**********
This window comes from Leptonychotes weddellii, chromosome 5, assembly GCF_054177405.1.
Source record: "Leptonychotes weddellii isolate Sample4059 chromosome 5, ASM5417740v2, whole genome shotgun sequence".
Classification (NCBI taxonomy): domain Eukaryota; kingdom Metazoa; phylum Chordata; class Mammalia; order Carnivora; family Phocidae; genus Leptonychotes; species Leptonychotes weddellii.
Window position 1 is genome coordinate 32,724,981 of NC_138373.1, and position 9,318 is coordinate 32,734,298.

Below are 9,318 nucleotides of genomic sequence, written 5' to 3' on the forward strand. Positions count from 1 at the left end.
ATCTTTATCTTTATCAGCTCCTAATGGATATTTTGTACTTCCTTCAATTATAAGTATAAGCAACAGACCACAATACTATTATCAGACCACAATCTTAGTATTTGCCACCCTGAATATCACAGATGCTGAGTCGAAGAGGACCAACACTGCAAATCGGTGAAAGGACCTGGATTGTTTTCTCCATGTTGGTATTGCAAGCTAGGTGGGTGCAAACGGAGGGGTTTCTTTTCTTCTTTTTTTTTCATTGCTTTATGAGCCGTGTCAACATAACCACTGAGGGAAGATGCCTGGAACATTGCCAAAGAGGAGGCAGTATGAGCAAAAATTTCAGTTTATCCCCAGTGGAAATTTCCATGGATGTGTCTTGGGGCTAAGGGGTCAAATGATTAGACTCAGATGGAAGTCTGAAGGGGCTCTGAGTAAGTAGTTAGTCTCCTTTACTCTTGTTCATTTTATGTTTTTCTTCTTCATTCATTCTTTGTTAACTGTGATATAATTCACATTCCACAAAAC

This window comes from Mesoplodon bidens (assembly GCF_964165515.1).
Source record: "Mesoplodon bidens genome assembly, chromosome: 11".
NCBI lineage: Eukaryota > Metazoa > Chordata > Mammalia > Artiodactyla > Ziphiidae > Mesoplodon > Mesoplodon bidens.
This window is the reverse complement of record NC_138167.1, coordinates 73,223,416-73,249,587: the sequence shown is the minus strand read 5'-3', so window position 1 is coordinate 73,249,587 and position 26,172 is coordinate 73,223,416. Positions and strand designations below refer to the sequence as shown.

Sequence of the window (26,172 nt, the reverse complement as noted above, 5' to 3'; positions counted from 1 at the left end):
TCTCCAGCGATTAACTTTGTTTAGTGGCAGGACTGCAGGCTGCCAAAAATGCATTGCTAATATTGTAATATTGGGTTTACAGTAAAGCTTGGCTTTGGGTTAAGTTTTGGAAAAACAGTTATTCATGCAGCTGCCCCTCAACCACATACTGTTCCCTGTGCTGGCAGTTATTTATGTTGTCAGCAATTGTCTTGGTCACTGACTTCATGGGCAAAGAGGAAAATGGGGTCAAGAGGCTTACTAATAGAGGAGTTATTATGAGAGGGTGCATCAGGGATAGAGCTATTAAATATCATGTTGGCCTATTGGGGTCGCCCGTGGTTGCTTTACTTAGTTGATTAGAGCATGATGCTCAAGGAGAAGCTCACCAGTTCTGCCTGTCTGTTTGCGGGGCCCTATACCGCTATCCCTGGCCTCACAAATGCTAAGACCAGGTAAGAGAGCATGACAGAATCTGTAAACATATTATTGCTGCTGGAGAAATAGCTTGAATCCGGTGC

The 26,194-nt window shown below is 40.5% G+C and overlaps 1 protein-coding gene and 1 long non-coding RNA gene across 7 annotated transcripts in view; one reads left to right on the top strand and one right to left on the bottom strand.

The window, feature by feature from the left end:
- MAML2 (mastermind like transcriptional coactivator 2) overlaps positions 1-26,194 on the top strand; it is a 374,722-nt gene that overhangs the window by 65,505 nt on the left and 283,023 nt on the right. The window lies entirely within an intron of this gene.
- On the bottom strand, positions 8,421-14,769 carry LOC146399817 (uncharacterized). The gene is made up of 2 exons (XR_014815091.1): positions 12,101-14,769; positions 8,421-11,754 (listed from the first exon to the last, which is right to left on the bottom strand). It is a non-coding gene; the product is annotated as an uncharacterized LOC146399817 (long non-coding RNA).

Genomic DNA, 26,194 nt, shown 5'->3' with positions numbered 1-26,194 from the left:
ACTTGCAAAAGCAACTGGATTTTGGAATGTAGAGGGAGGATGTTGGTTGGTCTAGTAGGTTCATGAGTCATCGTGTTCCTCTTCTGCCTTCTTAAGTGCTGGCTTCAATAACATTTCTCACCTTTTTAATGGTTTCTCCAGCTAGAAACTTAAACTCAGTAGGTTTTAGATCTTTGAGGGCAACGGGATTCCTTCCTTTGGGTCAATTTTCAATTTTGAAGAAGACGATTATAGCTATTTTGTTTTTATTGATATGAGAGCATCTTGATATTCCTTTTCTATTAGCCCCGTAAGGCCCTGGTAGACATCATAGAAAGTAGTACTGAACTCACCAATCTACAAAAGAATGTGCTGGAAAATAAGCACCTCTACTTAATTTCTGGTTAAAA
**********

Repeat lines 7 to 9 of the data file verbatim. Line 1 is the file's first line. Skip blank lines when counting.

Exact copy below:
This window comes from Mesoplodon bidens (assembly GCF_964165515.1).
Source record: "Mesoplodon bidens genome assembly, chromosome: 11".
NCBI lineage: Eukaryota > Metazoa > Chordata > Mammalia > Artiodactyla > Ziphiidae > Mesoplodon > Mesoplodon bidens.